May is a month of transition in your garden as cooler weather plants should be replaced with varieties that like warmer temperatures. For example, verbena, petunias, purslane, pentas, vinca and zinnia can all be planted in sunny spots during the month. In shady areas try ferns, begonias, impatiens, nicotiana, hostas and caladiums to provide an interesting mix of color and greenery.
If you want to attract birds and butterflies, plant milkweed, butterfly bush, red yucca, zinnia, hibiscus, lantana, salvia and vines like trumpet, passion and honeysuckle.
It’s important to maintain a regular fertilization and pruning schedule for your yard. Now that spring bloomers, like azaleas, have dropped their flowers, prune and fertilize in order to help buds set for next year.
St. Augustine, Bermuda and other warm-season turfgrasses can now be planted. Keep new grass moist until well established. If laying sod, use a root stimulator to help the grass develop a healthy root system and don’t fertilize until after the second or third mowing.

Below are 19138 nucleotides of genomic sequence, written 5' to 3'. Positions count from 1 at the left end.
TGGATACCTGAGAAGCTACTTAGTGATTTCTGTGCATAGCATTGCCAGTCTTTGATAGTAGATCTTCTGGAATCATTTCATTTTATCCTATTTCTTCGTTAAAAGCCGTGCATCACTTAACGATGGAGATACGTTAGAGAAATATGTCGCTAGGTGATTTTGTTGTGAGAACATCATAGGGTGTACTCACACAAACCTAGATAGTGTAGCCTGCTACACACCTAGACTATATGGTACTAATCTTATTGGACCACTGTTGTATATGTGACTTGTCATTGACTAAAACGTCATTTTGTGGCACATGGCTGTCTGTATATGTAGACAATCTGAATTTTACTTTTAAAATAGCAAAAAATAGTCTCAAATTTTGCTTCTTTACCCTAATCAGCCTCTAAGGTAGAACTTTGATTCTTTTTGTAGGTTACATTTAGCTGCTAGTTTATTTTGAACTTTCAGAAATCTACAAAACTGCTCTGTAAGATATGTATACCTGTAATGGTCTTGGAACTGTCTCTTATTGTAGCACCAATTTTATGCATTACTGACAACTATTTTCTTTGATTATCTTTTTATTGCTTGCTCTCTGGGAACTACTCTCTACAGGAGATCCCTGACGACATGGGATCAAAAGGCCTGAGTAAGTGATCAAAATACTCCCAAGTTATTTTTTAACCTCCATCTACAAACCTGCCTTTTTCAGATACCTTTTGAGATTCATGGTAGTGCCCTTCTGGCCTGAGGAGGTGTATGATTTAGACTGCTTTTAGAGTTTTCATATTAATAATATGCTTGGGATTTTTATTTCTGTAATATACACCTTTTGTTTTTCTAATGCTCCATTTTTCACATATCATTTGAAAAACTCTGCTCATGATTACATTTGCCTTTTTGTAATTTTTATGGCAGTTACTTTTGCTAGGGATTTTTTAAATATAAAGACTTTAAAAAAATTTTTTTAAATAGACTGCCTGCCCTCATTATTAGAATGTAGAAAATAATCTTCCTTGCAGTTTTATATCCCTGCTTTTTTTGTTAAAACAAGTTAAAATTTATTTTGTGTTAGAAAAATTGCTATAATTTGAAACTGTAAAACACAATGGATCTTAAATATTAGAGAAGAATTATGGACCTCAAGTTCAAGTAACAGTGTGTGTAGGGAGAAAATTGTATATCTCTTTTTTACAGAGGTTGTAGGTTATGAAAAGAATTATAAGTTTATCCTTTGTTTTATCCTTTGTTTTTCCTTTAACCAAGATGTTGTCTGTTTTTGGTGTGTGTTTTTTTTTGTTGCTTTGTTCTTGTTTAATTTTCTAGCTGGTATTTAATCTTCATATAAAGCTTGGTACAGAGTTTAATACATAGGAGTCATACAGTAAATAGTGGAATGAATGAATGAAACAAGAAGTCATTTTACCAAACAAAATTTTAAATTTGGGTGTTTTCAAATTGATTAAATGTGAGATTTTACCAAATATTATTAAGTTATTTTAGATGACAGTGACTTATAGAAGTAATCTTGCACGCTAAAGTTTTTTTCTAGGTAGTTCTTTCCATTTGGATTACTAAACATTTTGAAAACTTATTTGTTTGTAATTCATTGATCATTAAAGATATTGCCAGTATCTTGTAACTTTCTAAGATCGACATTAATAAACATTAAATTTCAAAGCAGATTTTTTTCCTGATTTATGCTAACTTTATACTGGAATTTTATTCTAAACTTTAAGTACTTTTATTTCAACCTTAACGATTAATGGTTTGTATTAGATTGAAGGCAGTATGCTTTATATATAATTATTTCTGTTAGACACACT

In early May, you can still plant in your vegetable garden summer crops like tomatoes, peppers, okra, corn, cucumber, eggplant, cantaloupe and watermelon. But don’t wait too long as young plants need to be well established before the summer heat hits.
Caladium bulbs are considered tropicals and are typically planted around Mother’s Day when the soil temperature is warm enough for germination.
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